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BP Moving Toward Aggressive Stance on Liabilities

As BP transitions to a new CEO, the company is also subtly transitioning to a new, more aggressive strategy when it comes to its liabilities for the Gulf oil spill.

An oil-stained Sandwich Tern sits on oil absorbent boom in Long Bay on June 19, 2010 west of Port Sulpher, Louisiana. The bird was reported and delivered to the Louisiana Department of Wildlife and Fisheries for rehabilitation.
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An oil-stained Sandwich Tern sits on oil absorbent boom in Long Bay on June 19, 2010 west of Port Sulpher, Louisiana. The bird was reported and delivered to the Louisiana Department of Wildlife and Fisheries for rehabilitation.

On Tuesday, BP announced that it was setting aside $32.2 billion to cover the costs of the spill—including paying legal claims.

And while the company noted in its earnings report that its potential liabilities "cannot be fully estimated at this time," incoming CEO Robert Dudley suggested to CNBC Tuesday that the worst of the costs are already known.

"We've seen nothing that indicates we're grossly negligent in any way," Dudley said. "If we thought we were, we would have put bigger numbers in terms of the liabilities."

The statement could be a signal that BP has begun to dig in its heels on the legal front, according to the special advisor to Florida Governor Charlie Crist on oil spill issues, who says Dudley's language about negligence is telling.

"Talk about finding some intentional wrongdoing or some grossly negligent conduct, and then BP will not be able to put a handle on their projected or foreseeable liabilities," said attorney Steve Yerrid on CNBC.

"It will be Katy bar the door, and the door will be blown open."

So how can BP be so certain the bulk of its costs are covered? The company has been working to contain its liabilities almost since it began working to contain the oil.

For example, the $20 billion escrow fundBP agreed to establish actually helps the company, giving it a finite number—albeit a large one—for planning. The escrow fund is included in the $32.2 billion charge, according to the company.

And for liabilities not covered by the fund—including government sanctions and legal claims by plaintiffs who opt out of the fund, BP is taking additional steps to protect itself. They include hiring scientists and other researchers to assist in its legal defense and requiring them to sign strict nondisclosure agreements.

"University of California-Berkeley engineering professor Robert Bea, who previously worked as a consultant to BP, says the company is attempting to 'buy' scientists."

The effort, first reported by the (Mobile) Alabama Press-Register, has netted "more than a dozen" scientists, according to BP spokesman Steve Rinehart, who confirms that BP is asking the scientists to treat information they get from company attorneys as confidential.

BP's proposed "retention agreement," a copy of which was obtained by CNBC, would bar researchers from publishing spill-related research for three years or at the completion of BP's government-mandated restoration plan, whichever comes first.

The effort has drawn criticism in academic circles.

University of California-Berkeley engineering professor Robert Bea, who previously worked as a consultant to BP, says the company is attempting to "buy" scientists.

Contract workers from BP load absorbent booms onto a boat before departing from a staging area to clean up oil impacted marshes  June 1, 2010 near Venice, Louisiana. Earlier in the day, U.S. President Barack Obama called the Deepwater Horizon accident the "greatest environmental disaster of its kind in our history."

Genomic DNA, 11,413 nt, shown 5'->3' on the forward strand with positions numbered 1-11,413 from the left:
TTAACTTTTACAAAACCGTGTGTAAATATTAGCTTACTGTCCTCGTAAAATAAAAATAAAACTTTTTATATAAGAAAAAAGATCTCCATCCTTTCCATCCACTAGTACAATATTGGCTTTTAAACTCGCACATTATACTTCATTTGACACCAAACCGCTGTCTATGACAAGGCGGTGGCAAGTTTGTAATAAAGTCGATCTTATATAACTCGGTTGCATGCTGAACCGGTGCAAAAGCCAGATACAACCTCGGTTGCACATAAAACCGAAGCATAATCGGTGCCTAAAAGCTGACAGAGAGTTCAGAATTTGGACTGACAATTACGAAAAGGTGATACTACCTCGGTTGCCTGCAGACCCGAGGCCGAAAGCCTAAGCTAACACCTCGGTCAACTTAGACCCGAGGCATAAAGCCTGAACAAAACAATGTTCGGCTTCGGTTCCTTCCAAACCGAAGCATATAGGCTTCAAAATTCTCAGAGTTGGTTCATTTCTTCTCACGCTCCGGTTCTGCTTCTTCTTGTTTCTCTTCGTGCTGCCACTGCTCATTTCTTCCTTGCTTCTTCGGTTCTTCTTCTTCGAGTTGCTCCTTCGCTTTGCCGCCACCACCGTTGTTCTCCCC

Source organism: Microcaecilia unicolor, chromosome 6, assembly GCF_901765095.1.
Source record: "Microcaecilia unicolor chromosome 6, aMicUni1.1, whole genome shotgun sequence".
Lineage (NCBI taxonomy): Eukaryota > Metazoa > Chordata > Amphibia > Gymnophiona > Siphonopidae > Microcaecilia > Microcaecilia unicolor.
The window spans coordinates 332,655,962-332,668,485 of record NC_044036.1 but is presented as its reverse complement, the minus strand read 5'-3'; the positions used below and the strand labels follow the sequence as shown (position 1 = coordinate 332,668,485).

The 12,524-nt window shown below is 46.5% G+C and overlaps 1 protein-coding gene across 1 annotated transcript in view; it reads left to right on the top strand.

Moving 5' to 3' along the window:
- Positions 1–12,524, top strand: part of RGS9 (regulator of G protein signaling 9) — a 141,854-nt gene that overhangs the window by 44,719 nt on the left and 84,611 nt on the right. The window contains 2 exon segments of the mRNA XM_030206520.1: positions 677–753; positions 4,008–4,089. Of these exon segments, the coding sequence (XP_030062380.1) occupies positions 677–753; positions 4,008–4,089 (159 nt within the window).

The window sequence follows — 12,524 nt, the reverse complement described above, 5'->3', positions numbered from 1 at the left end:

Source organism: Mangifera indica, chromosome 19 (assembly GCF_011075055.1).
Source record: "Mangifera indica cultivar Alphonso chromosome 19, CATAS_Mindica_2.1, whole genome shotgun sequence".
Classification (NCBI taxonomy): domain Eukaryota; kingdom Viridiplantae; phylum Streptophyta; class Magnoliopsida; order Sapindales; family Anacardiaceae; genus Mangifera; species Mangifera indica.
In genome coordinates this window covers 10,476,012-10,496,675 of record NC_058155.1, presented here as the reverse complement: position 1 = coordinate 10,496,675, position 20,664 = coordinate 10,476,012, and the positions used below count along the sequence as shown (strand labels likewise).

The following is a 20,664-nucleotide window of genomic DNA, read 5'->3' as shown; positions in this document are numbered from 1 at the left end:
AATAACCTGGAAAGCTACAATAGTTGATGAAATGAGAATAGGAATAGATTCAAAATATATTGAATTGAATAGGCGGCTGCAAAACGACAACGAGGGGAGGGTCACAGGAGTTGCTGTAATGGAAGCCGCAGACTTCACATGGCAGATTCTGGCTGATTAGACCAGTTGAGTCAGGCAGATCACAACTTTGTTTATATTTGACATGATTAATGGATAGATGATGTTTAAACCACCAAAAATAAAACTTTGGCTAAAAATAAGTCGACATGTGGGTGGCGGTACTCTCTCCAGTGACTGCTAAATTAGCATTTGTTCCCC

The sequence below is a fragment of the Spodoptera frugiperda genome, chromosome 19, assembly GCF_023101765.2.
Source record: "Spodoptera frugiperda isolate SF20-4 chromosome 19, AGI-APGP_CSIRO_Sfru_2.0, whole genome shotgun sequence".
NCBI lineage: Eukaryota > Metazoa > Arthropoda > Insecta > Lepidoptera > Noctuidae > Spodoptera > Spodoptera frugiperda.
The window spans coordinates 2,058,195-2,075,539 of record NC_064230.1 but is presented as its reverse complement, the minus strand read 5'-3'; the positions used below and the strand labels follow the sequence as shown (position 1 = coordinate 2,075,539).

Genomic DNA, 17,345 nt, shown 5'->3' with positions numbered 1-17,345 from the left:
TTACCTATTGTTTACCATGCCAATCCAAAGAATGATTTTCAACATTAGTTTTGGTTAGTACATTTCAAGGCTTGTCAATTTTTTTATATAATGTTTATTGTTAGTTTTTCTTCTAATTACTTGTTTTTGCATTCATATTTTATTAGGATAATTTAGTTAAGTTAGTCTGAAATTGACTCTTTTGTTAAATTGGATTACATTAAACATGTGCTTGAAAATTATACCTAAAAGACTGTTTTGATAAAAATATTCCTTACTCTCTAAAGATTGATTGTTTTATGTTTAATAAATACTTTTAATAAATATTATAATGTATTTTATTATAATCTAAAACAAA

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Contract workers from BP load absorbent booms onto a boat before departing from a staging area to clean up oil impacted marshes  June 1, 2010 near Venice, Louisiana. Earlier in the day, U.S. President Barack Obama called the Deepwater Horizon accident the "greatest environmental disaster of its kind in our history."

"Unwittingly or wittingly, we have eliminated a large population of experts," Bea told CNBC.

BP denies trying to muzzle scientists. BP's Rinehart said that the nondisclosure agreement only applies to work they do in connection with the legal case.

"We are not on a campaign to suppress inquiry or discussion," Rinehart said, noting that BP announced in May a major scientific research initiative—including $500 million in grants—to study the spill. But that effort has raised concerns that grant recipients could face similar restrictions on disclosure. Rinehart says the process for awarding the grants is still under discussion.

Even if it can get top scientists in its camp, and even with a fully financed escrow fund, BP faces an almost unprecedented legal and regulatory onslaught. In the regulatory filing accompanying its earnings release Tuesday, BP detailed a litany of investigations from agencies ranging from the EPA to state attorneys general in Louisiana, Texas, Mississippi, Alabama and Florida.

The company also disclosed for the first time that the Securities and Exchange Commission has joined the Department of Justice in "informal enquiries into securities matters arising in relation to the incident." Neither the SEC nor the DOJ would confirm the probe, and BP would not provide details on what securities issues are involved.

On June 1, US Attorney General Eric Holder unveiled a broad investigation into possible criminal or civil violations in connection with the spill. Holder said prosecutors were looking at a wide variety of statutes including the Clean Water Act, the Endangered Species Act and the Oil Pollution Act. At the time, he did not raise the potential of any financial fraud in connection with the spill.